A representative from a genetic oral cancer screening company recently came to my office to sell the idea of using their company for testing of my patients.

False Positives

Several years ago I introduced a cancer screening device where a special light and dye were used for early detection. The idea is great, but several problems were inherent in the procedure. The biggest problem is that the technique can have false positives – lots of them.   So the patient pays for this exam, is sent to an oral surgeon, and biopsy is done, and all is OK. Great that it’s OK, but in the meantime the patient has lots of worries and has to go through the pain and expense of a procedure. If this is an isolated instance or if there is evidence of abnormal cells, this is totally worthwhile. However, the oral surgeons I work with were not impressed with the results and recommended that I discontinue usage.

Oral Exams

Oral cancer screening is considered a normal part of any oral examination.  Dentists are trained to spot unusual features in the oral tissues which may be cancer or a pre-cancer.  The lesions are usually white or red, can be raised or ulcerated.  A major concern is that the lesion may start under the surface of the tissue and won’t be diagnosed until it surfaces.  By this time, the lesion may have broken through the surface tissue to the underlying tissue at which point it can metastasize to other points of the body.  At this stage the cancer is difficult to treat and is in fact life threatening.  (See note with ***at bottom.)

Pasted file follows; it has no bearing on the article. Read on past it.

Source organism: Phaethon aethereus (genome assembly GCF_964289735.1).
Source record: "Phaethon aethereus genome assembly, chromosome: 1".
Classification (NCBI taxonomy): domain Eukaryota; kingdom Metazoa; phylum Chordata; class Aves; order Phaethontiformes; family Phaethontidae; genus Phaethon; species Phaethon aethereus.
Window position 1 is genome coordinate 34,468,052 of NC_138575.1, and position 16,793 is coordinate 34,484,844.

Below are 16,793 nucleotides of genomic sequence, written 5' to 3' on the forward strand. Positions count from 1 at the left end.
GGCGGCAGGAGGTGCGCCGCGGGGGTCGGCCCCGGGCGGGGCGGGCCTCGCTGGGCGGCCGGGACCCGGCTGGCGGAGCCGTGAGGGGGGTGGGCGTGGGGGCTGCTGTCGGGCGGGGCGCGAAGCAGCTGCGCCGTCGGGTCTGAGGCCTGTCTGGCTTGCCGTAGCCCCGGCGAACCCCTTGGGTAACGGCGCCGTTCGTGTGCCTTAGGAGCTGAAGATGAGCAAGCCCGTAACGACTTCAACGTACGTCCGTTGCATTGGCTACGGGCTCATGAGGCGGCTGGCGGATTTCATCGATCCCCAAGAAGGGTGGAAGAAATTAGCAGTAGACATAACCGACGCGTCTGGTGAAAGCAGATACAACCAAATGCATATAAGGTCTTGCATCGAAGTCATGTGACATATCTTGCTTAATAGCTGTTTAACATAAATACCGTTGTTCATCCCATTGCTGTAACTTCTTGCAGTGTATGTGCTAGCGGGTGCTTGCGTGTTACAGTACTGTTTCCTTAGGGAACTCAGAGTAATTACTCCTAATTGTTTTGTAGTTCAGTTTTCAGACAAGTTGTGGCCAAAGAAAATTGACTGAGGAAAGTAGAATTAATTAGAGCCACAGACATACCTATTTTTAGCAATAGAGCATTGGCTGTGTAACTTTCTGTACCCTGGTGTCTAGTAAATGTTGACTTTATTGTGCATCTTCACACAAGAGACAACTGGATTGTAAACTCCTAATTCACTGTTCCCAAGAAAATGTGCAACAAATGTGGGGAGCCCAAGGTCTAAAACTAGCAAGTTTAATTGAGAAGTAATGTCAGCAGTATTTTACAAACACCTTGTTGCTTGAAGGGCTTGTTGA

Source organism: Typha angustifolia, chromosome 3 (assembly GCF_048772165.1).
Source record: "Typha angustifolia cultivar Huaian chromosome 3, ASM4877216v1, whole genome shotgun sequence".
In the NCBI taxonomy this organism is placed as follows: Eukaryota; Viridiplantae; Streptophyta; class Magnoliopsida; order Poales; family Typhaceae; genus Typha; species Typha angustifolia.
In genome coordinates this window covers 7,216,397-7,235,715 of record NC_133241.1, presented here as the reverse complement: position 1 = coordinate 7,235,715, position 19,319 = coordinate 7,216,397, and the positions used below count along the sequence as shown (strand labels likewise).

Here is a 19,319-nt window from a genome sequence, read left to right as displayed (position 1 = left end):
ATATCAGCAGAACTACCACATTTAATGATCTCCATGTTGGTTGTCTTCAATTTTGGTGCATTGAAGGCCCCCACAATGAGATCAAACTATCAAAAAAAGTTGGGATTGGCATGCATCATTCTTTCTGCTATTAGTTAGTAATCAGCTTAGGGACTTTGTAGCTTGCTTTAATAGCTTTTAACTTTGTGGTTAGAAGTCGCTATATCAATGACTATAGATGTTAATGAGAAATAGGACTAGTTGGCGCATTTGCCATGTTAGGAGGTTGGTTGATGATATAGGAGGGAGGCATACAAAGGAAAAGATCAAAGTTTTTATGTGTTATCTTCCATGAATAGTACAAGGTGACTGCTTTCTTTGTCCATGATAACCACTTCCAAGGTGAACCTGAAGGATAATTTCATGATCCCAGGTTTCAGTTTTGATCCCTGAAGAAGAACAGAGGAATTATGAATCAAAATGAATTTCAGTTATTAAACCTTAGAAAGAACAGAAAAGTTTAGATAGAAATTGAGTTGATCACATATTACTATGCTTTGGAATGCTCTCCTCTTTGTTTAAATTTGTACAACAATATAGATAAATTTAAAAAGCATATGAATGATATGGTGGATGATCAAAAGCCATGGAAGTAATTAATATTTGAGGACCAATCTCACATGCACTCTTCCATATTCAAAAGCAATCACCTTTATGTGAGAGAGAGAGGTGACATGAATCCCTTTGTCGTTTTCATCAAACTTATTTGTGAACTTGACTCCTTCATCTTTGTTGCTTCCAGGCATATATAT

New Testing Available

This company advocates that every patient 18 and older take their test every year because of the quick spread of oral cancer. I personally will have a difficult time convincing my patients to do this.

For simplicity, the patient will swish and gargle for 30 seconds and spit it back into a test cup which is then mailed to the company. That’s pretty simple. The results come back as positive, negative, or “high risk” for genetic predisposition for oral cancer (this is for the HPV, or Human Papillovirus).

I am personally not on board with this. In 35 years I have seen very few patients with oral cancer. Yes, it is possible that someone has cancer and I can’t see it, and I do look carefully on all patients. But this puts the fear factor into each patient every time we address this, with false positives still abounding. I will continue to do research in this area to see if this is worth the expense to my patients.